The Additional Scenes are all mostly inessential trims and extensions, although one of them does provide the source for the line about “babes” that was in the trailers but not the final cut. Aside from the trailers and the Still Gallery, the rest of the extras are all brief retrospective featurettes that were originally produced for Fox’s Pure Adrenaline Edition Blu-ray from 2008. They combine newer interviews with the cast and crew, a few vintage interviews, and clips from the film. Keanu Reeves and Kathryn Bigelow are noticeably absent from the newer interviews, although they do appear via some of the vintage clips. Patrick Swayze did provide new interviews, however, joined by Gary Busey, Lori Petty, John C. McGinley, and others. (If these interviews were actually recorded in 2008, then Swayze had already been diagnosed with the pancreatic cancer that would take his life the following year.) Adrenaline Junkies is about the need for speed that drives the characters in the film (and at least one of the actors off the set, since Patrick Swayze was skydiving on weekends against the wishes of the production). It’s Make or Break is more of a making-of featurette, exploring the development of the script, the casting, the stunt work, and the legacy of the film. On Location: Malibu offers BoJesse Christopher (Grommet) and John Philbin (Nathanial) exploring some of the original shooting locations. Finally, the aptly named Ride the Wave focuses on the spirituality behind the surfing.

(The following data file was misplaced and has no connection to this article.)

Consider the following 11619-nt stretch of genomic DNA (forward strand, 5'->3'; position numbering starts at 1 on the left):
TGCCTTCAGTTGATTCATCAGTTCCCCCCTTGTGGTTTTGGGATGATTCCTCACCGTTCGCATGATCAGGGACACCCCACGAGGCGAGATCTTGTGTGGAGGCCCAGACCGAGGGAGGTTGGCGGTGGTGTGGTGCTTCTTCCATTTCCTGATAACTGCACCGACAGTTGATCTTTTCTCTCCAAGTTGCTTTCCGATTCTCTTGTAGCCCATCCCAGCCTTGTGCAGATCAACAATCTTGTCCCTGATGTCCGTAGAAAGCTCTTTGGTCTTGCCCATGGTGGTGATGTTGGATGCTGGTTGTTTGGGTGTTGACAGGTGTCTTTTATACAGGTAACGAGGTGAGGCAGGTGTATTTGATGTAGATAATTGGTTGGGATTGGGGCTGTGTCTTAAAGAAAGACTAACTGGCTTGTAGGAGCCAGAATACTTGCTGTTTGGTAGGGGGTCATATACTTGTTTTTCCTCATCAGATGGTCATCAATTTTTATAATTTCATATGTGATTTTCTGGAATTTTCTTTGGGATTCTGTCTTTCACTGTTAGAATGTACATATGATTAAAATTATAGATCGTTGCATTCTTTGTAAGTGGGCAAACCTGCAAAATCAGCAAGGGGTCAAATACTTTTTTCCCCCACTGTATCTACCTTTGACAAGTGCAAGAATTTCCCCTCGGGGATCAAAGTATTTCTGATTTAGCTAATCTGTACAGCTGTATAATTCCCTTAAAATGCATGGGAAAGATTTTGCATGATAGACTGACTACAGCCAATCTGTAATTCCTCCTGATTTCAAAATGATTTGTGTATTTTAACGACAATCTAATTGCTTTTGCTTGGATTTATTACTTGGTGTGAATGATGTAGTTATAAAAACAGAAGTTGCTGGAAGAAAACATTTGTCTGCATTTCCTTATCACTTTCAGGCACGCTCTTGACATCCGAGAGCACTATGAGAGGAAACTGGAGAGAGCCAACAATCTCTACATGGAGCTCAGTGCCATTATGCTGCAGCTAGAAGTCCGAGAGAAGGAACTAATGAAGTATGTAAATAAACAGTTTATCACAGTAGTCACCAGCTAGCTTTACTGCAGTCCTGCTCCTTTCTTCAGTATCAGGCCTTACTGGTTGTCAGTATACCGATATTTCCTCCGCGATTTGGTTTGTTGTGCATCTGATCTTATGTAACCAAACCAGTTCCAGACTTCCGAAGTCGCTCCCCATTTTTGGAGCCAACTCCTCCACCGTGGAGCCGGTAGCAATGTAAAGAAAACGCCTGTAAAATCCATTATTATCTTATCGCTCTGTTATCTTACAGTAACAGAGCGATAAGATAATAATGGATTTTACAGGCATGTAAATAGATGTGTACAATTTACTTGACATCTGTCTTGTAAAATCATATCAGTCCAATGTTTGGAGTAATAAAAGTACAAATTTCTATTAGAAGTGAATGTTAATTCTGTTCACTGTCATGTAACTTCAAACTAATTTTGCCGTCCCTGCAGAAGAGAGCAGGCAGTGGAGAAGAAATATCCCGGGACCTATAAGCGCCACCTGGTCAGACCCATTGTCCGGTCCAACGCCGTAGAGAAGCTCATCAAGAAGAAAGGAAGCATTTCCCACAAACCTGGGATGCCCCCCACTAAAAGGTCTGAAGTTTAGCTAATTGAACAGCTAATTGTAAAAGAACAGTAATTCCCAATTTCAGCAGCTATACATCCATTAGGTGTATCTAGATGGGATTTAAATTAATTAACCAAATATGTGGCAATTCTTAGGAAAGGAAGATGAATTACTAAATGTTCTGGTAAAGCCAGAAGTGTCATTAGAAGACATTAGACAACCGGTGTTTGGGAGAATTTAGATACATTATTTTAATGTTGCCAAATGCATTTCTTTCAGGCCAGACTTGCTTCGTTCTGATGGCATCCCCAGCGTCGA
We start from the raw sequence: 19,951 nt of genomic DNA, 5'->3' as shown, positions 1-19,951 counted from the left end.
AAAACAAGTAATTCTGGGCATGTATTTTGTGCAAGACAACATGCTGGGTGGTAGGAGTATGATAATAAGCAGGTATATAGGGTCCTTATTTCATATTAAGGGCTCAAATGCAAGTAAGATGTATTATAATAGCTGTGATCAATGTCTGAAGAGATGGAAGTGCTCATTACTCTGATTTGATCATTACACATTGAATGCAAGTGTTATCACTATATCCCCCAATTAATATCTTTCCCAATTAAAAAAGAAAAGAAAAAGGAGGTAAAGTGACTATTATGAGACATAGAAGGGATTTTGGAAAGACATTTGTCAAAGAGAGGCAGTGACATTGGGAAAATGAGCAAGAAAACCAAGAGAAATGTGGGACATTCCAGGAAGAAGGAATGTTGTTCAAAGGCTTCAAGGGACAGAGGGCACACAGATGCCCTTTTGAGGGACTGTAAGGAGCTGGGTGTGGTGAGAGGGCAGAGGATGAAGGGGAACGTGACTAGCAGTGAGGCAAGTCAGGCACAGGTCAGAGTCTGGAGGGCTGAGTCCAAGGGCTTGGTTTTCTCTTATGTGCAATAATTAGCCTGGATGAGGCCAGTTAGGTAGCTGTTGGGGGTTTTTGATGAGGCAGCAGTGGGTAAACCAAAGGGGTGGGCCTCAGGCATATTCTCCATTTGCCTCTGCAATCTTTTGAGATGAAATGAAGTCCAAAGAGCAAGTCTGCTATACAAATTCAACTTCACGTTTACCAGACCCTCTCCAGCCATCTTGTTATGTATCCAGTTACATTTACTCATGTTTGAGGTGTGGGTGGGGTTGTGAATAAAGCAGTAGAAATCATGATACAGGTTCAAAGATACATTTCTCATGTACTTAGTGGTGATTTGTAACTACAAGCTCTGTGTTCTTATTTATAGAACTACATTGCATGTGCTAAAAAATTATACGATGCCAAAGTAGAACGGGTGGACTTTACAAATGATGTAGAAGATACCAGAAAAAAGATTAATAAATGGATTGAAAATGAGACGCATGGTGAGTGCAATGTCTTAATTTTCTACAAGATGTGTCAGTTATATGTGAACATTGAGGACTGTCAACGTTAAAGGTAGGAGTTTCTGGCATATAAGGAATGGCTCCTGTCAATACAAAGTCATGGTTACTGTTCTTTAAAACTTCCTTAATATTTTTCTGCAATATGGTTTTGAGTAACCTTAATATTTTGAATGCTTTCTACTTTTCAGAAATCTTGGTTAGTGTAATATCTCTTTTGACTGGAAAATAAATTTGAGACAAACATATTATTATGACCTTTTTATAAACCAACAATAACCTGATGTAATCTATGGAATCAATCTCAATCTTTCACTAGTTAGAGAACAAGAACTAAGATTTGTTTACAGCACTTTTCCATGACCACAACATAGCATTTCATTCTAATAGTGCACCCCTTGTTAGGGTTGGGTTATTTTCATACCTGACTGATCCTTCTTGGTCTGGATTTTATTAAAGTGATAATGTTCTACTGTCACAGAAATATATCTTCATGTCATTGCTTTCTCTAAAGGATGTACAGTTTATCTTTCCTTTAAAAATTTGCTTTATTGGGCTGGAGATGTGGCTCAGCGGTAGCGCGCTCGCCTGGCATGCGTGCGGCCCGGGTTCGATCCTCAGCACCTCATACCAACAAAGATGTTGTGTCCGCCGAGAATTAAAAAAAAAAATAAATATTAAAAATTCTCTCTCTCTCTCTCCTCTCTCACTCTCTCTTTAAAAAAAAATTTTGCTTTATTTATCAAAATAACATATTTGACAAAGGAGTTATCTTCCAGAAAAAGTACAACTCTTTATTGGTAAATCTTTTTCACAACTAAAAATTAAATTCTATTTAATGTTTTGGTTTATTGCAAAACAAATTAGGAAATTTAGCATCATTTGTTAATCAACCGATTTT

While some new extras would have been appreciated, at least this does collect every significant extra from previous editions, so it’s safe to get rid of any Blu-rays that you may own in favor of this one. Whether or not it’s worth upgrading will end up being a personal choice. This 4K presentation is definitely an improvement over Blu-ray, but it’s not necessarily a dramatic one since the negative wasn’t available. For fans of Point Break, though, this 4K UHD may be the only 100% pure adrenaline option.

- Stephen Bjork